The Paper Currency Of 1896

Five Silver Dollars

Five Dollars: The Paper Currency Of 1896, because there was a time when the notes were an expression of art in the US.

Silver certificates are an older form of U.S. currency; their value was backed by silver held in the U.S. Treasury, and they could be redeemed at the Treasury for silver dollars. An 1886 Act of Congress authorized the creation of a new series of silver certificates, and so it came to pass that the Secretary of the Treasury gave the Bureau of Engraving and Printing the task of designing and printing the new currency.
Claude M. Johnson, then Chief of the BEP, had definite ideas about the role of art in paper money. By 1893 Johnson and the BEP had decided on four artists – the muralists Edwin H. Blashfield, Will H. Low, C. S. Reinhart and Walter Shirlaw – to design the new currency, and planned to award a commission of $800 for each design the BEP accepted.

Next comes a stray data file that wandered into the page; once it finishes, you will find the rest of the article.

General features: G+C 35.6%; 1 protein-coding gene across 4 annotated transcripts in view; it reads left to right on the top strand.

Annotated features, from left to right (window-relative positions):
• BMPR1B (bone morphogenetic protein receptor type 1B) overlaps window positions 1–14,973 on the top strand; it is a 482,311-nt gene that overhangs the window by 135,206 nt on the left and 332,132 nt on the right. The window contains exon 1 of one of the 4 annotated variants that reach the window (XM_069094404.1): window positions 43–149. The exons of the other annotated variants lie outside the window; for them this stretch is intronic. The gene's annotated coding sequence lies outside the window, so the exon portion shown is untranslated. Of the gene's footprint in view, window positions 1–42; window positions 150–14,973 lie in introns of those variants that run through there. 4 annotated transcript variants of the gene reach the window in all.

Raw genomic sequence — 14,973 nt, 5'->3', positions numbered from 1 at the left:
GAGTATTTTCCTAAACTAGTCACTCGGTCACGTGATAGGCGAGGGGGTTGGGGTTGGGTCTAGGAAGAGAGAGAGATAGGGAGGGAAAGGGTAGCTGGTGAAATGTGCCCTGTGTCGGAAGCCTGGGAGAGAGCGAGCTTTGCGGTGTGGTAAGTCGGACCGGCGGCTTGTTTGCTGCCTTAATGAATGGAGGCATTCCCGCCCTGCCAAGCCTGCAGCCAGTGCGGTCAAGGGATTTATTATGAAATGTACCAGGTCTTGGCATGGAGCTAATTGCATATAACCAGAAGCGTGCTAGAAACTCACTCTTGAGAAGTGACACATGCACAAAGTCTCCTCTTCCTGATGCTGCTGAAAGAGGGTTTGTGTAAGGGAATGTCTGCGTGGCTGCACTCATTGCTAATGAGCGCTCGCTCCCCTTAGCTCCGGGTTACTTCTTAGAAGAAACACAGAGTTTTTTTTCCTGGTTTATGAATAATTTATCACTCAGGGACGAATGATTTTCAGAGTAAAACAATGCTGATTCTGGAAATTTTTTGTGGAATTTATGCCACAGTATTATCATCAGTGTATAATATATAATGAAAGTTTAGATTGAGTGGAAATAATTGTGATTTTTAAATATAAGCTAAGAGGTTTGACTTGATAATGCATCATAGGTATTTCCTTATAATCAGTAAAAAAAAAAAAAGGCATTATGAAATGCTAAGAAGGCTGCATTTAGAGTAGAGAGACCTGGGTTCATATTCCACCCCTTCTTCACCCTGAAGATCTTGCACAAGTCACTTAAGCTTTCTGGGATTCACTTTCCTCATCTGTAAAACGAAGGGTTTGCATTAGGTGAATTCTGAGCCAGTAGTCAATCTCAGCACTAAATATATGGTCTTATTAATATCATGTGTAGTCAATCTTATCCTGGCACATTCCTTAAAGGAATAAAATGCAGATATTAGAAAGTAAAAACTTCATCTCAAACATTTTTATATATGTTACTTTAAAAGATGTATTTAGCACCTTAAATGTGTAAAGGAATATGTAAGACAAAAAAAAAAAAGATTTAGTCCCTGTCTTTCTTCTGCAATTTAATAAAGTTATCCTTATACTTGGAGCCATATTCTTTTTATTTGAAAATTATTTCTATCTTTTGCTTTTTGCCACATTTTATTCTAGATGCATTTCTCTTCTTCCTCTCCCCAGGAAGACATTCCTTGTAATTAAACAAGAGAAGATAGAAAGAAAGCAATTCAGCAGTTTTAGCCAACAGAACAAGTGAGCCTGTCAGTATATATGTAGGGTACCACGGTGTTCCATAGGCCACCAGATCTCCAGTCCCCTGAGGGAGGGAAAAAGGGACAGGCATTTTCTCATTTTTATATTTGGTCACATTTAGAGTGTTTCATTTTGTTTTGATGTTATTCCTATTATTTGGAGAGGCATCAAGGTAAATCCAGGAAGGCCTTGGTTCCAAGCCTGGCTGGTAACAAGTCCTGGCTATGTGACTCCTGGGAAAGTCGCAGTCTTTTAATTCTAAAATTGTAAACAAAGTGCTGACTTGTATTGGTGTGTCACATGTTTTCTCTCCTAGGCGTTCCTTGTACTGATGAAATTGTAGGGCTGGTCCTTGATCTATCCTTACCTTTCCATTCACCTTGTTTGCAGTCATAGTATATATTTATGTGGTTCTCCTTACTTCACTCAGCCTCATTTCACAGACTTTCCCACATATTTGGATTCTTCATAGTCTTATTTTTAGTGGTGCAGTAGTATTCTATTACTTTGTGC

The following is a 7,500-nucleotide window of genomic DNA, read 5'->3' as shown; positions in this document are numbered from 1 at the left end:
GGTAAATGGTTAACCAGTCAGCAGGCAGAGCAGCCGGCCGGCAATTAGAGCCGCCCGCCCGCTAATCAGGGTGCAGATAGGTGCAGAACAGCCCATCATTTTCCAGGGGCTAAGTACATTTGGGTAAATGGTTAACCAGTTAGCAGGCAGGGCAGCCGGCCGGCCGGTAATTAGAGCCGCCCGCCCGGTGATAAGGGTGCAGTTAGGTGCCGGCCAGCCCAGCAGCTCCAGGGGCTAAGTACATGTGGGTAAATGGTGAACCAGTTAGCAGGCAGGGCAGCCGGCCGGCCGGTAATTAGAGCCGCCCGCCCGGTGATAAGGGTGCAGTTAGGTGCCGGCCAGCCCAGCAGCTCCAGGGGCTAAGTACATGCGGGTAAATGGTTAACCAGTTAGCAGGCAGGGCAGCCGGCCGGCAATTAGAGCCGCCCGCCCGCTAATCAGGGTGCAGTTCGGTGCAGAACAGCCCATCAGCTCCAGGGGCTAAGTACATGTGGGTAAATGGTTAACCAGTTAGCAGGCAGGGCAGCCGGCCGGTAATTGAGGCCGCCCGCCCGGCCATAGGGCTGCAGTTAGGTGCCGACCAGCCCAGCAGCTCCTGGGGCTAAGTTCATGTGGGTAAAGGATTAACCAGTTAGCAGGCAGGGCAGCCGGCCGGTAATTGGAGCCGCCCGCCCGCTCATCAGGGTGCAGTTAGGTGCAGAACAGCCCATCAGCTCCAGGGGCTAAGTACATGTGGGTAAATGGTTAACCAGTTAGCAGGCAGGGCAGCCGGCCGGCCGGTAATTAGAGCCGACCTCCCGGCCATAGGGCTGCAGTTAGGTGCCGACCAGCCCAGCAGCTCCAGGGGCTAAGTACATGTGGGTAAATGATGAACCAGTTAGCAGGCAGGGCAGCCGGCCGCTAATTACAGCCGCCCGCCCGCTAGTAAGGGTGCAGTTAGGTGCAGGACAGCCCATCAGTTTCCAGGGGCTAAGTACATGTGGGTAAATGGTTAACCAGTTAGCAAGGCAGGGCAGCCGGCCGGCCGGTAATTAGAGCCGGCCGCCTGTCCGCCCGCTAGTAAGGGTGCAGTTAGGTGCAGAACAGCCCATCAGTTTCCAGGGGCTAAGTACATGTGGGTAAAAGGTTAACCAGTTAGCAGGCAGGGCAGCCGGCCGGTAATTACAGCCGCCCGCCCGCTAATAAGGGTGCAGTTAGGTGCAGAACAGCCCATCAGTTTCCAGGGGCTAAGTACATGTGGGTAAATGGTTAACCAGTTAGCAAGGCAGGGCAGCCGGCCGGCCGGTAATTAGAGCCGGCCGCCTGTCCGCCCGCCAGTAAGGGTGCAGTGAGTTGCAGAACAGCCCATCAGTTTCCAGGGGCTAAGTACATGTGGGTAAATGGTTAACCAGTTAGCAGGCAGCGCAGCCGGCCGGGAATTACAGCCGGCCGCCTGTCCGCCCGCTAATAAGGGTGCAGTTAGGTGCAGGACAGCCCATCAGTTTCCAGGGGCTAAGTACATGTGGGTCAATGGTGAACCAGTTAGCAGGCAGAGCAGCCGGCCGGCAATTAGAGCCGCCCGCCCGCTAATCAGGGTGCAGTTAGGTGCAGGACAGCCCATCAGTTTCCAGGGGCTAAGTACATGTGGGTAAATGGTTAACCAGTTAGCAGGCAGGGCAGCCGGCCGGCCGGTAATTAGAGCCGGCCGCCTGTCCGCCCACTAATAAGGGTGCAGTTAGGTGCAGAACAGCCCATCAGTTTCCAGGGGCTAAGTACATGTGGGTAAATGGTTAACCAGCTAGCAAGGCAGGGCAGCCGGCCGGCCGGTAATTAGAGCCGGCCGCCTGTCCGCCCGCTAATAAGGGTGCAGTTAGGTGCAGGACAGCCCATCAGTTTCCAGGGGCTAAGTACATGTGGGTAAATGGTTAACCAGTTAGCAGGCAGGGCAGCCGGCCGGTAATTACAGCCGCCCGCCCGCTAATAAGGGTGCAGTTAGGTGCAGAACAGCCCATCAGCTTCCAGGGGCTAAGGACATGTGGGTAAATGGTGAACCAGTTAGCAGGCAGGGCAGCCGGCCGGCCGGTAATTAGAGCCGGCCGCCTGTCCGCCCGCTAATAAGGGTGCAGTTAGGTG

The noted artists, together with the BEP’s talented engravers, created a new currency of unparalleled beauty – extraordinary designs, the likes of which had never been seen before in the U.S. and have never been equalled since.

(Thanks André!)

PS.: now André says that he saw at Oblomovka. You should say before, I don’t read his blog anymore, so I had no idea where did you found the link. Too many feeds! But now it’s updated.

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